In the midst of his best game of the season, Flacco took a gruesome shot to the head late in the first half from linebacker Kiko Alonso after sliding to the ground on a run. Flacco's helmet immediately flew off of his head, and the Super Bowl-winning quarterback went to the locker room with a glassy-eyed look and blood coming from his left ear.
Alonso's hit on Flacco drew outrage from the Ravens as well as an unsportsmanlike conduct penalty. Ravens coach John Harbaugh came onto the field to yell at Alonso in a game that featured several fights the rest of the way.
Flacco was ruled out for the game during halftime. It is the first reported concussion in Flacco's 10-year career.
"Joe had a concussion and a cut ear," Harbaugh said. "They were stitching that [ear] up without any anesthesia, so he's a tough dude. That's as much as I know about it."
When asked postgame whether he thought he'd be suspended, Alonso said: "That's out of my hands, man. ... It's a bang-bang play, and I hope he's all right. I truly do."
Alonso said there was "no way" he could have avoided the hit.
"When a guy slides, the target is very small. I just think it [Flacco's slide] was a second late, which is why I hit him, to be honest with you," Alonso said. "At first I was anticipating I thought he was going to slide. And then it got to a point where I was like, 'I got to him,' because he slid too late."
Harbaugh declined to comment on whether Alonso should've been ejected.
"It was penalized correctly, I would say," Harbaugh said.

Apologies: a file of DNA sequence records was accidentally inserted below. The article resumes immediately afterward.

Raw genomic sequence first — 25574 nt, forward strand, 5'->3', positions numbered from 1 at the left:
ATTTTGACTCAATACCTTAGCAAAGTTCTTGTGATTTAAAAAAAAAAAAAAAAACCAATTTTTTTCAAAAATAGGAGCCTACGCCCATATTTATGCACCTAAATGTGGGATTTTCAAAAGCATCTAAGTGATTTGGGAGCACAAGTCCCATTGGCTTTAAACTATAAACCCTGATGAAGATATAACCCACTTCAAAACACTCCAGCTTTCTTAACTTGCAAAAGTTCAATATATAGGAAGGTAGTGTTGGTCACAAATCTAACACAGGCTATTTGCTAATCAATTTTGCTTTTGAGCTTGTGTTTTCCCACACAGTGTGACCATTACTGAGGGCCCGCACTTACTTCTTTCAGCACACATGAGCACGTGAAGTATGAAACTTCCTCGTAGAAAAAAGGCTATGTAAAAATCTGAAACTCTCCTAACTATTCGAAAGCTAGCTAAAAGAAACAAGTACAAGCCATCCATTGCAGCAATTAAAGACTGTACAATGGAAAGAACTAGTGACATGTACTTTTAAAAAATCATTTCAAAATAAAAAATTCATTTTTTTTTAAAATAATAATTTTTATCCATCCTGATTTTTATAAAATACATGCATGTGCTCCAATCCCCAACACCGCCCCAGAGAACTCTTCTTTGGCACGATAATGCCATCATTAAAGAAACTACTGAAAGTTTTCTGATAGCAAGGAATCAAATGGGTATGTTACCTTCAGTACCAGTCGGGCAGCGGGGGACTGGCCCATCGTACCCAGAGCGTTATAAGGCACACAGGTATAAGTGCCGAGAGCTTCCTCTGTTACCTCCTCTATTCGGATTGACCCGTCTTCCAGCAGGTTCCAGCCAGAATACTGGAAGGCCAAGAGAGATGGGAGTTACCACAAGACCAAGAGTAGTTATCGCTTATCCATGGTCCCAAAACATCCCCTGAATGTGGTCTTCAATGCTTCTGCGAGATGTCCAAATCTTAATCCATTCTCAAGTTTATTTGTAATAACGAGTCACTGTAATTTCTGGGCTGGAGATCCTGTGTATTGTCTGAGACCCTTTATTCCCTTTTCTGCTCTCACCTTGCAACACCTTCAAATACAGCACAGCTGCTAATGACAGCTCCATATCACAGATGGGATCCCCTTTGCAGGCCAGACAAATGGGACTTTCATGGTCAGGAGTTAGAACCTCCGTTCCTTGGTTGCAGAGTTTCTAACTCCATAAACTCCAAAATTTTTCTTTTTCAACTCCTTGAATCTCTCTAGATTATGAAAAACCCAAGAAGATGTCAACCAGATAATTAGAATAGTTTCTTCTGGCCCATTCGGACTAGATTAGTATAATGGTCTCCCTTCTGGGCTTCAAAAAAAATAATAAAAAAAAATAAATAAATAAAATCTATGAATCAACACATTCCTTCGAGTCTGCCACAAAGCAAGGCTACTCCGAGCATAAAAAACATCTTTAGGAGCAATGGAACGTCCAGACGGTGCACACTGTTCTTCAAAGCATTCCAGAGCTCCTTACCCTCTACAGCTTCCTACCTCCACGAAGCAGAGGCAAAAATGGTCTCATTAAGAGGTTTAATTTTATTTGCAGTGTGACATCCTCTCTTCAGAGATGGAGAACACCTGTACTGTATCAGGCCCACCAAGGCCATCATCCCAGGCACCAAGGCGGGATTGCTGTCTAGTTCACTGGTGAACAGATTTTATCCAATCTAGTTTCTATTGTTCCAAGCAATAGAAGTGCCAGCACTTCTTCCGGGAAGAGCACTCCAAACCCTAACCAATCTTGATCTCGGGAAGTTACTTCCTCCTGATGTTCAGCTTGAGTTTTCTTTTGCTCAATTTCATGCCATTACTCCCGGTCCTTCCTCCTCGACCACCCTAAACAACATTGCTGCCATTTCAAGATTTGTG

Several Ravens players also expressed their frustration with the hard hit.
"If you mess with one of us, you got to mess with all of us. We went out there and gave everything we had for Joe, the team, the coaches and Baltimore," Ravens defensive tackle Brandon Williams said. "We had to let everybody know that you can't just mess with one of us and know expect to get hit 53 more times."
Ravens offensive lineman Ronnie Stanley said Alonso should have been ejected.
"For a hit like that, I think that's the right call for that," Stanley said.
NFL rules allow any player, including quarterbacks, to end a play without contact by declaring himself down. Thursday night, Flacco attempted to do so by sliding feet first. In those situations, according to the NFL rulebook, the ball is dead "the instant he touches the ground with anything other than his hands or feet."
The rule instructs defenders to "treat a sliding runner as they would a runner who is down by contact" and "pull up when a runner begins a feet-first slide." It allows flexibility for a defender who might not be able to avoid contact but still prohibits the kind of contact Alonso initiated on Flacco.
"If a defender has already committed himself," the rule states, "and the contact is unavoidable, it is not a foul unless the defender makes forcible contact into the head or neck area of the runner with the helmet, shoulder, or forearm, or commits some other act that is unnecessary roughness."
That's undoubtedly what referee John Parry saw when he penalized Alonso for unnecessary roughness. The rulebook provides referees with the option to eject players in situations in which the contact is flagrant, but Parry elected not to. The NFL defines "flagrant" as "extremely objectionable, conspicuous, unnecessary, avoidable, or gratuitous."
Al Riveron, head of officiating for the NFL, told CBS that the league would not comment on the play Thursday night. The league rarely comments right away, instead choosing to watch the film before talking about a ruling.
"I thought it was a dirty play, personally," Ravens wide receiver Jeremy Maclin said. "I don't think Kiko's a dirty player, but I thought that particular play was dirty."
In replacing Flacco, Ryan Mallett had to complete only 3-of-7 passes for 20 yards and a touchdown because of the Ravens' sizable lead. Baltimore has played just six games without Flacco since 2008, going 2-4 in his absence.
"Hopefully Joe can get himself ready to play," Maclin said. "But if not, we have to ride with Mallett. It's the next man up."
ESPN's Kevin Seifert contributed to this report.